Magazines and Newspapers
From Pop Goes the Library
The Christian Science Monitor, http://www.csmonitor.com This is not a religious paper, but a paper owned by a church. There’s a significant difference, and the Monitor’s fair, intelligent coverage of international and national (U.S.) topics is very well regarded.
Chronicle of Higher Education, http://chronicle.com If you’re in academia, you are already reading the Chronicle, but it’s something to consider if you work within education at all, and particularly if you work with older teens.
The Comics Journal, http://www.tcj.com Comics are a unique blend of words and art, which combine to create powerful, engrossing, and plain old entertaining stories. The Comics Journal takes an “arts-first perspective.”
Entertainment Weekly, http://www.ew.com With its weekly round-up of music, television, movies, books, and DVD releases, this is the one-stop shop for general pop coverage, and for tracking the Next Big Things.
Giant Robot, http://www.giantrobot.com This guide to Asian-American culture started as a self-published zine, and even though it’s graduated to a large, glossy format, it stillretains that labor of love feel that makes it so appealing. Essential for communities serving large Asian-American populations, particularly for those patrons who may have outgrown Shonen Jump and Shojo Beat.
ICv2 Guide to Manga, Anime and Gaming, http://www.icv2.com These guides take you “inside pop culture,” aiming to provide you with a “one-stop resource on graphic novels, anime and manga, and games.” Many graphic novel-loving librarians review for this journal.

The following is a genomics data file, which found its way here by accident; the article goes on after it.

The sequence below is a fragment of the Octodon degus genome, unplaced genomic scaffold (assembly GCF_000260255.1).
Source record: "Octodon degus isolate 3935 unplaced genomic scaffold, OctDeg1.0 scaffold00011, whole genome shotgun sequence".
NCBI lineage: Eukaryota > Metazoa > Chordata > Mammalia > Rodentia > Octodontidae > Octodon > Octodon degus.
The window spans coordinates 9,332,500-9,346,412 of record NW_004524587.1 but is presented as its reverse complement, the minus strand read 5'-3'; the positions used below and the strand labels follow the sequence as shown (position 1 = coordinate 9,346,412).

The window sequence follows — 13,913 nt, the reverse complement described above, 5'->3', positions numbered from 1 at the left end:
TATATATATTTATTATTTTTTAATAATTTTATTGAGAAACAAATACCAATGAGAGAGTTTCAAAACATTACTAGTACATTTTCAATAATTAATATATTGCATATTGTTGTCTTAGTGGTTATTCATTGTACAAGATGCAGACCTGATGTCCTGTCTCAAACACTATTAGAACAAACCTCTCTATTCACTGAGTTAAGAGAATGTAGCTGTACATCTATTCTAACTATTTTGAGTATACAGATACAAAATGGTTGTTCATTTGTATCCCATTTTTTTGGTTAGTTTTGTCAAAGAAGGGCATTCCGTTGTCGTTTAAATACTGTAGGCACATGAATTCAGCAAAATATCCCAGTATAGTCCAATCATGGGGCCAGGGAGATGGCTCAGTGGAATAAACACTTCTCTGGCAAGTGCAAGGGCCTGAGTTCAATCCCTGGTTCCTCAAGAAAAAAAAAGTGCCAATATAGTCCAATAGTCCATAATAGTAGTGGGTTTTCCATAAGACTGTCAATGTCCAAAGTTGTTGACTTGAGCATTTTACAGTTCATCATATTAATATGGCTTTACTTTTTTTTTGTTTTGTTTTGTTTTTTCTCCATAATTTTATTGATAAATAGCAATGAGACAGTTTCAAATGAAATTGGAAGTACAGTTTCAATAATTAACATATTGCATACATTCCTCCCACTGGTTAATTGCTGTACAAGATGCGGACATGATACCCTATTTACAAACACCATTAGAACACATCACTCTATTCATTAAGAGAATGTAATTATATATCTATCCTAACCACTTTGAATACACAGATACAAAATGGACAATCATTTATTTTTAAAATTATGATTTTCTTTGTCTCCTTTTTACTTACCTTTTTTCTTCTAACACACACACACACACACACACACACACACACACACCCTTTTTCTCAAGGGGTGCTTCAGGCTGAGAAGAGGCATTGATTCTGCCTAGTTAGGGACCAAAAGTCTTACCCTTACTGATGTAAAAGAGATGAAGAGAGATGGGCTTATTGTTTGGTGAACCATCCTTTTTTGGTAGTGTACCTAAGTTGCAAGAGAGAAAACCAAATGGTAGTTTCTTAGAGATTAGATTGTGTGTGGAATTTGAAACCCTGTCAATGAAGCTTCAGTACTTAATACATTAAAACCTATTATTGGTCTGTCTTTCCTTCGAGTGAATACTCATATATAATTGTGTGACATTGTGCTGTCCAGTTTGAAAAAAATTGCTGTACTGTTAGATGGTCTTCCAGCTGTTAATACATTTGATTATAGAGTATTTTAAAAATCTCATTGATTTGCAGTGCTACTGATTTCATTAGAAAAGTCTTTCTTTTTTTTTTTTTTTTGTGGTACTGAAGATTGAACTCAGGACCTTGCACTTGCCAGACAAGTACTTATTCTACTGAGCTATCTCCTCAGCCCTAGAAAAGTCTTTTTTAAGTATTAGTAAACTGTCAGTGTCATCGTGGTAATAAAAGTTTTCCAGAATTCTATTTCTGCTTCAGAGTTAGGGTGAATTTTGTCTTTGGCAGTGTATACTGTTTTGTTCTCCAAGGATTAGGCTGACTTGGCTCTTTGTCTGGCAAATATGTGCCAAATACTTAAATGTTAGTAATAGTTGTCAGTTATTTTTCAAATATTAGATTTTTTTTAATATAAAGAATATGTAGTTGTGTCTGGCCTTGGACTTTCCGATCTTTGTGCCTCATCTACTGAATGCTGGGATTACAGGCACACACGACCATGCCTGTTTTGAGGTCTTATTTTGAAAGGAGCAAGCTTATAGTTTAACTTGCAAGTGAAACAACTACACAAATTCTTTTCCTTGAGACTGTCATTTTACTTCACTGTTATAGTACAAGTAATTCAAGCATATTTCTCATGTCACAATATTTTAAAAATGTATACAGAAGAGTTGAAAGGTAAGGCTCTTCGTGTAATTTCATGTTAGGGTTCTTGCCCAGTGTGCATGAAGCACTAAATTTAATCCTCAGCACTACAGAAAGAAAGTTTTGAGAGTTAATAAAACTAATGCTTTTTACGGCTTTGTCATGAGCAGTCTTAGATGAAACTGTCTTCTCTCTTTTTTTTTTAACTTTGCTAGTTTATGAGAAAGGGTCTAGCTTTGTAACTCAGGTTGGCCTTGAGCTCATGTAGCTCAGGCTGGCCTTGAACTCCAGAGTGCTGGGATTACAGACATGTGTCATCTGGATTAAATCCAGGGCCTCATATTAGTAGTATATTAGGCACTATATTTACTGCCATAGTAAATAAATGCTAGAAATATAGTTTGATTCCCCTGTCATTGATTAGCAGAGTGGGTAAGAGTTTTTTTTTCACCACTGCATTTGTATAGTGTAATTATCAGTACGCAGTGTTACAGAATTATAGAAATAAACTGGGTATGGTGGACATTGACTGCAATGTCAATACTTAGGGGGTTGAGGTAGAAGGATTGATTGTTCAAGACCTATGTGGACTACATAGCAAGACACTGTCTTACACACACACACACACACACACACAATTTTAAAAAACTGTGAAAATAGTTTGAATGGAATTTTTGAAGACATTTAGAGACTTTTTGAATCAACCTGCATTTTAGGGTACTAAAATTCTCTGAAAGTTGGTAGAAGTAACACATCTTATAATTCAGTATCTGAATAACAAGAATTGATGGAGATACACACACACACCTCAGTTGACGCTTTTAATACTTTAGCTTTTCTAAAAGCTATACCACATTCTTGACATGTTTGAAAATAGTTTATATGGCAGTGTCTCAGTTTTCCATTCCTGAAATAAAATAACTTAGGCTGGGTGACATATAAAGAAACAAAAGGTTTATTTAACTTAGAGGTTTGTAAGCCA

J-14, http://j-14.hollywood.com When thinking magazines for teens, don’t start and stop with Seventeen. J-14 is a pop culture magazine for and about teens, with gossip on the latest teen celebrities, horoscopes, and fashion.
Local Daily Newspapers and Local Weekly Alternative Newspapers Nothing beats local news sources for community-based trendspotting and program idea-generating.
Magnet, http://www.magnetmagazine.com This quarterly bills itself as a home for “real musical alternatives,” and it lives splendidly up to that promise, covering musicians whose work is rarely covered by mainstream magazines like Rolling Stone or SPIN.
Metal Edge, http://www.metaledgemag.com Do you have patrons who love heavy metal and hard rock? This is the magazine to get for them. (Or, to explain to all those Supernatural fans: This is Dean Winchester’s music magazine of choice.)
Mojo, http://www.mojo4music.com This British music magazine focuses on classic and roots rock; in their own words, “we like to think it’s the music magazine you go to when you’ve grown out of all the others.”
New York Times, http://www.nytimes.com The New York Times is the national paper of record. You can disagree with its liberal bent, but you should still read it.
Oprah, http://www.oprah.com Oprah’s influence cannot be overstated; we all know that from the wild popularity of even the most obscure of her Book Club picks. Her magazine features those things Oprah is interested and believes her viewers are interested in, from friendships to family, worklife to makeup, and recipes to health issues.